There’s this guy in my apartment building – a young guy – who’s missing one of his front teeth. Maybe from a fight. Maybe from a bad diet, who knows. I’ve met him a couple times on the stairs. Today I smiled and held open the gate at the bottom of the stairs for him. He thanked me and took hold of the gate while I went up, and he shut it. It was a nice exchange of pleasantries and put me in a good mood.
It made me realize something, though. I’m terrified of losing my teeth. And this guy, he’s a good-looking guy even without the tooth, and he had a nice smile, even if he seemed like he was trying to hide it. Now I’m slightly less afraid. My ex, too, is missing a tooth right now, and he’s fine with it. Well, he intends to fix it; he was discussing options with me, which, by the way, did you know there are tooth transplants? I asked, “Where do they get the tooth from?” and he said he still has all four wisdom teeth. Not me. Mine were cut out of me in a brutal operation I was anesthetized for, after which my jaw swelled up for like four days. Another four teeth were taken when I got braces. That’s eight teeth I could have held in storage in case I lost others! Apparently I kept one, though. When I was packing up my stuff in the old flat, I found a jar in the pantry filled with water and a single tooth lounging in it. Evidently I keep teeth, like a witch. Who knew? Now you all know.
Anyway, I just moved to this apartment building in December, but I was gone until January, so I’ve only been here a few weeks. I didn’t want to move. I almost cried and apologized to my previous flat probably a million times because I had to leave. The last night I went there to sweep up the floor, though, it gave me a gift. In the dust my friend swept up, I found a diamond ring. It was my great grandmother’s ring that had mysteriously vanished years before and I could never find it. I felt like that was my old flat letting me go with no hard feelings. I guess I put up with a lot while living there, like occasionally not having hot water and taking cold showers for three months, and having my electric turned off (stinky fridge!), and the gas turned off, too, a couple times, because the landlady was giving the gas and electric companies problems.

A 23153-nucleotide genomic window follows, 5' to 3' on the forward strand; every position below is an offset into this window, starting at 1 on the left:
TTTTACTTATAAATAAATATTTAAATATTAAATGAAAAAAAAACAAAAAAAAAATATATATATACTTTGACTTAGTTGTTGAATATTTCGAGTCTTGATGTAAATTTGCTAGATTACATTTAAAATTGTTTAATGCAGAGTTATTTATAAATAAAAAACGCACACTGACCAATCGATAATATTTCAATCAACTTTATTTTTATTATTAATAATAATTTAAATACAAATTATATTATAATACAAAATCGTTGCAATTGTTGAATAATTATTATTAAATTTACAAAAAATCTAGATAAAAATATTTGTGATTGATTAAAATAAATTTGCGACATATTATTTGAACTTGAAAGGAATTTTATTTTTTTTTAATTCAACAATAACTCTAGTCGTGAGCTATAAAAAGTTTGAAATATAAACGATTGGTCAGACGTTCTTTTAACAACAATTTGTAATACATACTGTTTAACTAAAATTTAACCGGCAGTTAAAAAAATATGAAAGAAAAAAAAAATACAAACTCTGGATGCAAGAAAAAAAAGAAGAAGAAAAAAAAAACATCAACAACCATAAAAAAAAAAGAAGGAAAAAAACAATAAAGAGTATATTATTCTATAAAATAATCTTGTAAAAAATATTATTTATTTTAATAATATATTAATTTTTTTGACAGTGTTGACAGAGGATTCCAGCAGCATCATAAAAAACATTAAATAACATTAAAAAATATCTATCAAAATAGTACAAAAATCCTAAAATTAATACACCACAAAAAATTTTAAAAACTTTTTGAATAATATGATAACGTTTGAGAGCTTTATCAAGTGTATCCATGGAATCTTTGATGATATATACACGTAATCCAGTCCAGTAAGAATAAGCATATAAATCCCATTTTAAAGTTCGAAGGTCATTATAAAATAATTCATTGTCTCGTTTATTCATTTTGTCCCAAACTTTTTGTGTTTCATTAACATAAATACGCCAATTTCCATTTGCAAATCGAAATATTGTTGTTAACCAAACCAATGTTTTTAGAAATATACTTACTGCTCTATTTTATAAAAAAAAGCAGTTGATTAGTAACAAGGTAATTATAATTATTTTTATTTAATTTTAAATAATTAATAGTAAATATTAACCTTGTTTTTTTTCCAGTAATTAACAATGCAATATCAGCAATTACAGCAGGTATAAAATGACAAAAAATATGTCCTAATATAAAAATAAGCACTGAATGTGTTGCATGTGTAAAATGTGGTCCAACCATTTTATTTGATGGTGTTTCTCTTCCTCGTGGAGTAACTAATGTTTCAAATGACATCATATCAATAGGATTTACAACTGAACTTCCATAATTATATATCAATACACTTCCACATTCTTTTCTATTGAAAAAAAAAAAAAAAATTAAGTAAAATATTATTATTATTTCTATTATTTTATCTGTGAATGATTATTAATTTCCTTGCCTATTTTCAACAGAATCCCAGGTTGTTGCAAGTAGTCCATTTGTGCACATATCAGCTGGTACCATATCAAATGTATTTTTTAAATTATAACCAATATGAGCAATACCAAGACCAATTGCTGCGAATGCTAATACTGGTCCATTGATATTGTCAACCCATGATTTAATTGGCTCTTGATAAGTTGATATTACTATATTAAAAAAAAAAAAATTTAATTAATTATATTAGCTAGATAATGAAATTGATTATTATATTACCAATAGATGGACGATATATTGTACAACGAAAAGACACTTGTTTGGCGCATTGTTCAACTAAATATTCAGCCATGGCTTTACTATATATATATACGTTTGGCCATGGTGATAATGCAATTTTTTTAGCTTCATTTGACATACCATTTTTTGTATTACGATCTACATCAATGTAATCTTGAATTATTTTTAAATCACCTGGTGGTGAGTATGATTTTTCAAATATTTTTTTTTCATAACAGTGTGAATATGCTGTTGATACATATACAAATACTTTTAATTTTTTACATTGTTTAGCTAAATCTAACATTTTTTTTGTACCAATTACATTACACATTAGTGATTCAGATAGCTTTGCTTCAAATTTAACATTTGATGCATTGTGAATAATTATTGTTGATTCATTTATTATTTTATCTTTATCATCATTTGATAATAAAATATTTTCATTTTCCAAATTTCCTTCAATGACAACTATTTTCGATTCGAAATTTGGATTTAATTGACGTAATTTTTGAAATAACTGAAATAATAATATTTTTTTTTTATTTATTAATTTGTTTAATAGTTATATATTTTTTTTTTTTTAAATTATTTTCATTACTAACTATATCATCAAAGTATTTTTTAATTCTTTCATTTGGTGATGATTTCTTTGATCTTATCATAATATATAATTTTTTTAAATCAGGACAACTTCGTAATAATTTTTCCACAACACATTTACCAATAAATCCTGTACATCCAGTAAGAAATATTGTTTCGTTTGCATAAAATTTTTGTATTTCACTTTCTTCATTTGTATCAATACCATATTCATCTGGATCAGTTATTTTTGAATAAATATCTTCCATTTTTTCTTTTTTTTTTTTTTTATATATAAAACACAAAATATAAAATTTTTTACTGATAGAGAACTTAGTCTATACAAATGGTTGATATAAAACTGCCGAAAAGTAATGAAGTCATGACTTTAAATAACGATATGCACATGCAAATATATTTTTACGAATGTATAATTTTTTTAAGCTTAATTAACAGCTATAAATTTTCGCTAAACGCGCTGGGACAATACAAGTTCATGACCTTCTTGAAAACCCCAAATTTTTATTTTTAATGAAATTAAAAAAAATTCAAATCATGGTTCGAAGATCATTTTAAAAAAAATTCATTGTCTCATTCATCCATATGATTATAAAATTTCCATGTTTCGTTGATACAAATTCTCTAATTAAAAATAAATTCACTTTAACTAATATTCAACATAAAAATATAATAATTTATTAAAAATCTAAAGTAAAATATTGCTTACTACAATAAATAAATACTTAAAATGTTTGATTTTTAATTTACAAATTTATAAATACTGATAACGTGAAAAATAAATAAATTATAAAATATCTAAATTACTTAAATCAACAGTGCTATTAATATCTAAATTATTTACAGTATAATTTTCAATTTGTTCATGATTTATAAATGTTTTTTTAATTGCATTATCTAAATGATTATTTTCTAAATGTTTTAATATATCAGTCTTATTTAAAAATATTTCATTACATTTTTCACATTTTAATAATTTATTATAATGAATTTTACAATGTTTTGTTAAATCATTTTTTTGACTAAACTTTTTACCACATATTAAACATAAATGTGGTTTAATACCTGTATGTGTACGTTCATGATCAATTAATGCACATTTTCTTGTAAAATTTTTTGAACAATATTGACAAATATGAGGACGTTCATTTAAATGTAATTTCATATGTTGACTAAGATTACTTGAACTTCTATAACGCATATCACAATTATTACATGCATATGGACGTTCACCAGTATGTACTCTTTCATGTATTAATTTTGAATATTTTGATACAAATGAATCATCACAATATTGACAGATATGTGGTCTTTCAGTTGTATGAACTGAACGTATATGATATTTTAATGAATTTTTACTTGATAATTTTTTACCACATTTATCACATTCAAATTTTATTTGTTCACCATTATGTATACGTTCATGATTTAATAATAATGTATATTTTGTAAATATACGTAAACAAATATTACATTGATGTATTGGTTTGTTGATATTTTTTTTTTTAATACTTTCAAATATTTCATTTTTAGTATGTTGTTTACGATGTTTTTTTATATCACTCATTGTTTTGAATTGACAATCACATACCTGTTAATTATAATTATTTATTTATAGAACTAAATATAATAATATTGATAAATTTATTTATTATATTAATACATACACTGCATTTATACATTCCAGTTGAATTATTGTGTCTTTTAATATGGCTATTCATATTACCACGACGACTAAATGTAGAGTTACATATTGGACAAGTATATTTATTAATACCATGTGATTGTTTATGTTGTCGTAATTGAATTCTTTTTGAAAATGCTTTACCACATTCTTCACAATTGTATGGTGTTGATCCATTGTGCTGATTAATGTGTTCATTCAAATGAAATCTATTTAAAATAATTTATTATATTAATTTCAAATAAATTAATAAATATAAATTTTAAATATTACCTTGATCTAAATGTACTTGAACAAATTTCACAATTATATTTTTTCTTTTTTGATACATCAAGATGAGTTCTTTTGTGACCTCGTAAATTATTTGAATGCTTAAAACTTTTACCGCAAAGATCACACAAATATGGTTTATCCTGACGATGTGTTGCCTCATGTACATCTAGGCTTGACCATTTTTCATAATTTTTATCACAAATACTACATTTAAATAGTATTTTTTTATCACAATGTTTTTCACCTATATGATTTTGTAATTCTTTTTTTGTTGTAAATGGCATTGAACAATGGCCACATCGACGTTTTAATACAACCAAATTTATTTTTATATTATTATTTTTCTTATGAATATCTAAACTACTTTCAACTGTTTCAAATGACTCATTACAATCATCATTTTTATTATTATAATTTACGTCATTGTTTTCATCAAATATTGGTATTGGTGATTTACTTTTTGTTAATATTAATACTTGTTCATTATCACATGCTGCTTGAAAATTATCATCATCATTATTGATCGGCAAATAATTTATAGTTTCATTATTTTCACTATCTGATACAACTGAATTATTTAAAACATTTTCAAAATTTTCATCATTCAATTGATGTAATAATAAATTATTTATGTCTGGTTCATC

The new place is nicer, inside, at least, but outside, it’s on a more main street, with lots of traffic. Some of it’s sweet: there’s a town hall with a bell that rings every quarter hour. Other things aren’t so sweet, like the sirens. The cats were traumatized the first few weeks, and Sep was still hiding under the covers of my bed most of the day when I returned from being home from Christmas.
Also, for the first time in my life, my bedroom window looks out across the street into other bedroom and kitchen and living room windows. I can see others living and they can watch me. I can’t strut around my flat in my underwear like I used to, and I’ve been too embarrassed to dance around the bedroom with my headphones on.
I guess I’m trying to figure out a lot of things this year. Where to take my writing. How to finally get myself stable financially. Whether I’m happy in this new flat or not. Not that happiness is tied to things, or places, or even people. But everything is shuffling around in my head, like this blog post. I’m meandering somewhere, and picking up bits and pieces along the way. A smile from a gate-shutting neighbor. A tooth in a jar. My great-grandmother’s ring.
And, you know, tonight, for the first time since I moved, I put in my headphones, and I danced around the bedroom.
I danced as though I didn’t care if anyone was watching.
I wouldn’t call a bell ringing every quarter hour (or at any point for that matter) sweet!
About being seen though… no blinds? External ones even more preferably, nothing gets through those. Or there are those sheets to place on windows that you can see through from one side but reflect light on the other, quality determining how much they dim the light coming through and how well they reflect. Don’t think any work if it’s dark outside and light on inside, but one would expect blinds, or curtains, to be drawn then.